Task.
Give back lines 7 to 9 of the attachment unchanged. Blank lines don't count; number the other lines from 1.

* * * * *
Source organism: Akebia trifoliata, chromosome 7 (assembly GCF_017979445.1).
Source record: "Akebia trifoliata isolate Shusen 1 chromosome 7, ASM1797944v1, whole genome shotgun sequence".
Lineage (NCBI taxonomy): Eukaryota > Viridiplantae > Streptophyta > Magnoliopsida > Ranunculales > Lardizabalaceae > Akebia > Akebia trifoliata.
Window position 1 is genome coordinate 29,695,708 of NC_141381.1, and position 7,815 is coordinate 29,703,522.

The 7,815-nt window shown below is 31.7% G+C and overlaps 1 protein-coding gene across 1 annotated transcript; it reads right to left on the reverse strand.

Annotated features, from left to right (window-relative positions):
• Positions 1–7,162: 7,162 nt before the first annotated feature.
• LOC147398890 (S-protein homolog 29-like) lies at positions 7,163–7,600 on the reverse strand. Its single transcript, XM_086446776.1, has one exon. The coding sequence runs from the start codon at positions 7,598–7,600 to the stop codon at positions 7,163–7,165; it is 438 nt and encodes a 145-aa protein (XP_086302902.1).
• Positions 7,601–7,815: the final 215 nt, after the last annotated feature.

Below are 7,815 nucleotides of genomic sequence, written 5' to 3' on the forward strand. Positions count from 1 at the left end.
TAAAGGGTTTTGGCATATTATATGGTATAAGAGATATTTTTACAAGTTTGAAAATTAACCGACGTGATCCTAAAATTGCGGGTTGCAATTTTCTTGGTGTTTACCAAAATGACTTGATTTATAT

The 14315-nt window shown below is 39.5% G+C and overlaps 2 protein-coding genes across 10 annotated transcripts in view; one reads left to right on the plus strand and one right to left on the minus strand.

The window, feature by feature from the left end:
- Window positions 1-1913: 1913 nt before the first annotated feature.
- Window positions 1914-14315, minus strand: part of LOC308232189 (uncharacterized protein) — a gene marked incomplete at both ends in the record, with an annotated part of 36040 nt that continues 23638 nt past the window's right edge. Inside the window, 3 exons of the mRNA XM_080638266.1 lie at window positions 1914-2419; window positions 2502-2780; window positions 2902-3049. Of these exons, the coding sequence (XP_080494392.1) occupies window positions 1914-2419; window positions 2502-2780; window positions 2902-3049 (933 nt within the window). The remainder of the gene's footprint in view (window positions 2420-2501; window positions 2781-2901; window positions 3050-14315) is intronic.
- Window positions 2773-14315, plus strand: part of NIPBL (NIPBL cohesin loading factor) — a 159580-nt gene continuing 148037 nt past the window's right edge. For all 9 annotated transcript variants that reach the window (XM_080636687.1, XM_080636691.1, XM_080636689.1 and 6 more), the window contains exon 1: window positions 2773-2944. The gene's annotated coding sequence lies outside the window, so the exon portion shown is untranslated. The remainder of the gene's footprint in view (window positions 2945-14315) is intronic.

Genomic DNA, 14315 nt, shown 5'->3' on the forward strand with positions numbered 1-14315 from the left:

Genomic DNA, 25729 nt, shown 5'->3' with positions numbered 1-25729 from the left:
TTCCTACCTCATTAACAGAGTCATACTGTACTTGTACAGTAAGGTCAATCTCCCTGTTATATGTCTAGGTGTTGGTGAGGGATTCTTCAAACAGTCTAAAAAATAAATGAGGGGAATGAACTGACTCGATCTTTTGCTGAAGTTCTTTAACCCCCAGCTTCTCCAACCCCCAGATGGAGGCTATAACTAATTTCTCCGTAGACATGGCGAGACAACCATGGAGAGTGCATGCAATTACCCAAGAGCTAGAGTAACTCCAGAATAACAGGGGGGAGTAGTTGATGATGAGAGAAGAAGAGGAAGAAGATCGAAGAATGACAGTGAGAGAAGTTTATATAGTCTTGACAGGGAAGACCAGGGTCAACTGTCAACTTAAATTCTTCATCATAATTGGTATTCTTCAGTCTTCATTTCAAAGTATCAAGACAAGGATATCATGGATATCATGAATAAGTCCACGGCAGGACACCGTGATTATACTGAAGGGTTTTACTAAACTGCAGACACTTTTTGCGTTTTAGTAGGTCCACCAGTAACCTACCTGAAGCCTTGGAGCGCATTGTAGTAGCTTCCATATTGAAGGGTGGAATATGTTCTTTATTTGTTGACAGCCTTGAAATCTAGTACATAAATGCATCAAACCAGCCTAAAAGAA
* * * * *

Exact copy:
• Positions 1–7,162: 7,162 nt before the first annotated feature.
• LOC147398890 (S-protein homolog 29-like) lies at positions 7,163–7,600 on the reverse strand. Its single transcript, XM_086446776.1, has one exon. The coding sequence runs from the start codon at positions 7,598–7,600 to the stop codon at positions 7,163–7,165; it is 438 nt and encodes a 145-aa protein (XP_086302902.1).
• Positions 7,601–7,815: the final 215 nt, after the last annotated feature.